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Lupus Research Update: 2006 Volume 3

Volume 3, 2006 - Online Edition | In This Issue


Meet the Investigator >
Pilot Grant Program >
Research Results - Using Cholesterol Levels to Screen for Worsening Lupus-Related Kidney Disease >
Research Results - New Genetic Findings Linked to Lupus in Mouse Models >
Research Results - Rituximab for Lupus Shows Promise >
Research Results - New Target for Treatment Identified >
Advocacy Update - Senator Charles Schumer Champions Lupus Research >
Beyond the Research - The ALR Walks Nationwide >
Drug Research and Development News >

Research Results - Using Cholesterol Levels to Screen for Worsening Lupus-Related Kidney Disease

How are cholesterol levels and lupus nephritis, or inflammation of the kidney, connected? That’s just the question Annaliese Tisseverasinghe, a young medical student at the University Health Networks Research Institute -Toronto Western Hospital, wanted to answer. She’d read that high blood levels of cholesterol, or hyperlipidemia, can make kidney disease worse in animal models and in humans without lupus nephritis and thought it would make a great project.

Although a published study had already connected hyperlipidemia with the development of renal failure in lupus patients, Ms. Tisseverasinghe and her colleagues designed their study to identify any association between high total cholesterol level taken the first time a patient was seen in a lupus clinic and kidney problems years later.

The researchers evaluated data prospectively collected on 1,060 patients seen in the University of Toronto lupus clinic since 1973, with an average follow-up period of 8.8 years. They found 9 percent of patients had experienced kidney deterioration and 4 percent were in end stage renal disease. Overall, nearly one-third of the 161 deaths that occurred were related to kidney disease. The bottom line: a high total cholesterol level obtained during a first visit to a lupus clinic is significantly associated with renal deterioration and death, suggesting that high cholesterol levels contribute in some way to a worse renal outcome in lupus. The results were published in the July 2006 issue of the journal Arthritis and Rheumatism.

“The immediate implications for lupus patients with renal disease is that there is now an additional reason to aggressively treat dyslipidemia in the hope that it will not only decrease their risk of cardiovascular disease, but may also delay progression towards renal damage,” said Paul Fortin, MD, senior scientist at the University Health Network Research Institute and Director of Clinical Research at the Arthritis Centre of Excellence. He is Ms. Tisseverasinghe’s mentor and oversaw this study.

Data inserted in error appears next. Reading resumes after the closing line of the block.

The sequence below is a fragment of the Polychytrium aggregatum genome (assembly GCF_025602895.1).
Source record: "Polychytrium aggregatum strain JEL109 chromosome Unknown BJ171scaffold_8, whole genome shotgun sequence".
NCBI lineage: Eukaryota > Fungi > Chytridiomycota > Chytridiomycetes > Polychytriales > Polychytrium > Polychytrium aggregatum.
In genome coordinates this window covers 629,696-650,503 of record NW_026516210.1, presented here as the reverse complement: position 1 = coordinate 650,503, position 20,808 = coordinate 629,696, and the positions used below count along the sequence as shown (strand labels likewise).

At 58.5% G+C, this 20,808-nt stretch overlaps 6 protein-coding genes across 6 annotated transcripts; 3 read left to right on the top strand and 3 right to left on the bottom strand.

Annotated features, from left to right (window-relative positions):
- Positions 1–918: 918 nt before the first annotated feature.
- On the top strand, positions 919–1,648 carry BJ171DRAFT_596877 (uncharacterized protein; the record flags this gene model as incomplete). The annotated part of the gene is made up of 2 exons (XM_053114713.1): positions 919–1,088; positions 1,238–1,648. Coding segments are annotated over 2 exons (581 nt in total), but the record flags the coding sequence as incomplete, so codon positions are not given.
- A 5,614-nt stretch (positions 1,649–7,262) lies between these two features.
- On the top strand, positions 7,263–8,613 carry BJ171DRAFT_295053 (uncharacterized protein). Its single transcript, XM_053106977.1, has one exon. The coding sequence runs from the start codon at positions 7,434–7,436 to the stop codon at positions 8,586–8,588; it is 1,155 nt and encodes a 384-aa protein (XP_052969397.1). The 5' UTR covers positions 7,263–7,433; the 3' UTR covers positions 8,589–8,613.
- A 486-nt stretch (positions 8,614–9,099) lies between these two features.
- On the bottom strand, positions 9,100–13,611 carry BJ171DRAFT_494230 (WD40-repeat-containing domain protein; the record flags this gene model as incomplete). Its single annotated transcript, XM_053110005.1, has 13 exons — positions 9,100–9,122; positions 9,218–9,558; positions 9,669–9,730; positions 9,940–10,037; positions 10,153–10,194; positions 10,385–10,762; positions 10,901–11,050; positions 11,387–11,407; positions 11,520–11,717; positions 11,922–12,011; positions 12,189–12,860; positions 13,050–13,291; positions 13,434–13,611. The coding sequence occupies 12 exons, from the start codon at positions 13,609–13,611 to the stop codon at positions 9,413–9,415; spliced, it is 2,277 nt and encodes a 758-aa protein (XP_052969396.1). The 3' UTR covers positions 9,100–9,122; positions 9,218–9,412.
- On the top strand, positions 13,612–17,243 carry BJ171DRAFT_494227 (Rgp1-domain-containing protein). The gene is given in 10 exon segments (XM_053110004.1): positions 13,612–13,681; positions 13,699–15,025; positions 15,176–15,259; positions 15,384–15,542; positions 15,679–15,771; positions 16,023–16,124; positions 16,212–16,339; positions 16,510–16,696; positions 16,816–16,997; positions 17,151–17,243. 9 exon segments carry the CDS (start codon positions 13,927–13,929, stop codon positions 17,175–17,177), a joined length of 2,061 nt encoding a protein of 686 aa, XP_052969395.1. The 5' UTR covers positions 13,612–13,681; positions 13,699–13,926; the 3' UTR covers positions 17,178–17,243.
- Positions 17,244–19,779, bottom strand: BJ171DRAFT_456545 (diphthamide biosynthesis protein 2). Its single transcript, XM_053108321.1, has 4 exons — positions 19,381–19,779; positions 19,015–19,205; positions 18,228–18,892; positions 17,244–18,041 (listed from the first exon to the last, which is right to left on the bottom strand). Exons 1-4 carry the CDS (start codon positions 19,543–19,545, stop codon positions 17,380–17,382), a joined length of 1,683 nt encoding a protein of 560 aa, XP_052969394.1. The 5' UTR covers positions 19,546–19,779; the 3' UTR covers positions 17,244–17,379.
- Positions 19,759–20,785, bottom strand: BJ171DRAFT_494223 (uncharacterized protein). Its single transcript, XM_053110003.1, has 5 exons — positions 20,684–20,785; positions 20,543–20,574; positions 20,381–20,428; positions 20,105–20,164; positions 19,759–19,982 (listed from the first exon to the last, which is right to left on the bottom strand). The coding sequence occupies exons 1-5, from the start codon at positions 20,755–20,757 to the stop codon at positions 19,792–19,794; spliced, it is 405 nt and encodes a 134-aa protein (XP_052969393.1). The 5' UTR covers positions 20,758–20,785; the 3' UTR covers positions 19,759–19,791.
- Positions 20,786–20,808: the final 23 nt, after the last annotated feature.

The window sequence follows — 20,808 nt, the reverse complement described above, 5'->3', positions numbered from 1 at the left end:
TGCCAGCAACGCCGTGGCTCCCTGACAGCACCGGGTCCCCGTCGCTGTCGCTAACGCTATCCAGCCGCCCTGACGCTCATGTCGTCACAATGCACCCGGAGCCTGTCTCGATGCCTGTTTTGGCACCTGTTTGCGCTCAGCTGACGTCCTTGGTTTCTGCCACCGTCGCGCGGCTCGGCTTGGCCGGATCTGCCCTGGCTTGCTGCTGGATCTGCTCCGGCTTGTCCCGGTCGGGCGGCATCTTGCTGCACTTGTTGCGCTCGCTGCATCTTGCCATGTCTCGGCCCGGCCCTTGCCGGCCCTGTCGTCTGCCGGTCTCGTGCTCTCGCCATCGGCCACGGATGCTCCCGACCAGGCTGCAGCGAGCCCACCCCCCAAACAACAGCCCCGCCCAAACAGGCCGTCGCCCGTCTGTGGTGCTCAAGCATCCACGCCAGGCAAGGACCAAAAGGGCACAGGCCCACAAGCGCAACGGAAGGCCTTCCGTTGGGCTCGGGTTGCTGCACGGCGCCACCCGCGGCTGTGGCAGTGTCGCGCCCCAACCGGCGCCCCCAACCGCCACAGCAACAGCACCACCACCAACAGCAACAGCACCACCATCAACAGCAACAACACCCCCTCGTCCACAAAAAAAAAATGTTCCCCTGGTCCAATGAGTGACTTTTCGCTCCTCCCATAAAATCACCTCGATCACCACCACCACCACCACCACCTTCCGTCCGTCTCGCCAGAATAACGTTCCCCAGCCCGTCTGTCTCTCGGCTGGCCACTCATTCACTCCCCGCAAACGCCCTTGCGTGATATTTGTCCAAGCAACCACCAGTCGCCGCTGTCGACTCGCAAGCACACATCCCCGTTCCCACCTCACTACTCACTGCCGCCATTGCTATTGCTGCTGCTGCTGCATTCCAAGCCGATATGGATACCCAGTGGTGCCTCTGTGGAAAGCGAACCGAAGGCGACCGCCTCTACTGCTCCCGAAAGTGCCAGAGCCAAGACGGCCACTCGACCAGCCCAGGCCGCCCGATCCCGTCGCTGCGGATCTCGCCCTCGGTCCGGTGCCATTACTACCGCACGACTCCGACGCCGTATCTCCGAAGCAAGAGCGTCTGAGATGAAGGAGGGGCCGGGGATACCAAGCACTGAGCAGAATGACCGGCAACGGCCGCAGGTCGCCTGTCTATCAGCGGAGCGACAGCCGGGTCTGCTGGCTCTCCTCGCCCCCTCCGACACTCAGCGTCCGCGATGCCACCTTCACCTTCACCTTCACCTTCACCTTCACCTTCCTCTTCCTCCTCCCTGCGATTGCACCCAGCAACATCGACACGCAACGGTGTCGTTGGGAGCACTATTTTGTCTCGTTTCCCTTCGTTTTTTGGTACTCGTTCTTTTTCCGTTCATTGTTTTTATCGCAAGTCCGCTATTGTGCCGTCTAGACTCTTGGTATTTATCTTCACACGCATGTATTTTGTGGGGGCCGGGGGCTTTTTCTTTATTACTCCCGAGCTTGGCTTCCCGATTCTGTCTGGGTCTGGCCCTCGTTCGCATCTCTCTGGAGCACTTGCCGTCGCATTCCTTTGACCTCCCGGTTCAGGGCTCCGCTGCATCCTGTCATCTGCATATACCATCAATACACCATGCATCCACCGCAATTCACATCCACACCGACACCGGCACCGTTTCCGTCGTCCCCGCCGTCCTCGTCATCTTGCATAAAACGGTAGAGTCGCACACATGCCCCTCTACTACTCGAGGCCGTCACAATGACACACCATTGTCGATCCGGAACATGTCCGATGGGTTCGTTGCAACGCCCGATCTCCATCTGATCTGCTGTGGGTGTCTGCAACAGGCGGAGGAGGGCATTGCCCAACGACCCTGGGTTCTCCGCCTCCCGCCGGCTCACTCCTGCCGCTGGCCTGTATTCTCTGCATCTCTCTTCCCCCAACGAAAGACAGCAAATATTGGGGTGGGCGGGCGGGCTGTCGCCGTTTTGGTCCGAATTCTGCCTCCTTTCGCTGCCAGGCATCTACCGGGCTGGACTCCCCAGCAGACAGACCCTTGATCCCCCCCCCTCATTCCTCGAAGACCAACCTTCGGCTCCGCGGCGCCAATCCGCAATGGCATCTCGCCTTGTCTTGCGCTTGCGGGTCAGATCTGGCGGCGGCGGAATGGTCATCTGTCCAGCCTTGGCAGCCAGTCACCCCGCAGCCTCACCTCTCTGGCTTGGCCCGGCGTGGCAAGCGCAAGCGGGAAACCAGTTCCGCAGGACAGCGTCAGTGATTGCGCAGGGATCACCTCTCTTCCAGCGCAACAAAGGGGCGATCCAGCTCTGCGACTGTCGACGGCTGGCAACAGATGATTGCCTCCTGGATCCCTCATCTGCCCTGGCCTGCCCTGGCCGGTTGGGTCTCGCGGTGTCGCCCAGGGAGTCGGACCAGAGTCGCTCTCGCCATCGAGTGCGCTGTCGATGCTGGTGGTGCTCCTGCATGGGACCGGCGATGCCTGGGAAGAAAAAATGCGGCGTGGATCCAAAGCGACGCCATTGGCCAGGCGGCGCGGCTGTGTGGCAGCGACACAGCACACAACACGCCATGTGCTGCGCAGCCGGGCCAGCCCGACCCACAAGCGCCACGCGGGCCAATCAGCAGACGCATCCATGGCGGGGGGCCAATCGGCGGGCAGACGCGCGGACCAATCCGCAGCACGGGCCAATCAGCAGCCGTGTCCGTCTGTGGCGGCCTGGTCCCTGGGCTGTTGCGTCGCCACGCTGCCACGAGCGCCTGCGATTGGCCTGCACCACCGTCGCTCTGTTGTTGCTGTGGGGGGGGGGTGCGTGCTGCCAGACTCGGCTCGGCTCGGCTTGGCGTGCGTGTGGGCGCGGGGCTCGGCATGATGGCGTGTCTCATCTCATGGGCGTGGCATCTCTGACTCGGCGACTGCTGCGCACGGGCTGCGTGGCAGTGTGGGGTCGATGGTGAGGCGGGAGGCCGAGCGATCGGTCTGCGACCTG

What’s next? Dr. Fortin and his team are now trying to see if a specific lipid abnormality, such as high LDL cholesterol or triglycerides, is associated with the finding. They are also interested in studying whether certain autoantibody profiles, especially those related to oxidized LDL cholesterol, might be a possible “lupus factor,” associated with worse renal outcome. Meanwhile, Dr. Tisseverasinghe is completing her residency in internal medicine and hopes to begin a fellowship in rheumatology in three years.

Tisseverasinghe A, Lim S, Greenwood C, Urowitz M, Gladman D, Fortin PR. Association between serum total cholesterol level and renal outcome in systemic lupus erythematosus. Arthritis Rheum. 2006 Jun 26;54(7):2211-2219

Just the Facts

What the study showed:
High cholesterol levels early in lupus may predict a worse outcome in later renal disease

What it means:
Lupus patients have another reason to try and reduce serum cholesterol levels

What's next:
Zeroing in on the type of cholesterol that may be related to the kidney damage

ALR-related research:
ALR-funded researcher Michelle A. Petri, MD of Johns Hopkins University is currently testing the effectiveness of the statin drug atorvastatin (Lipitor) in slowing the development and progression of atherosclerosis and overall disease activity in lupus patients. Additionally, ALR-funded researcher Bevra Hahn, MD of the University of California, Los Angeles is investigating whether potential lipid markers are associated with atherosclerosis in lupus patients and developing a lupus-specific risk prediction model for atherosclerosis.

ALR funding:
$1.3 million to date


1.5 million

people in the U.S. have Lupus.

100 million

dollars committed to lupus research by the Alliance for Lupus Research.


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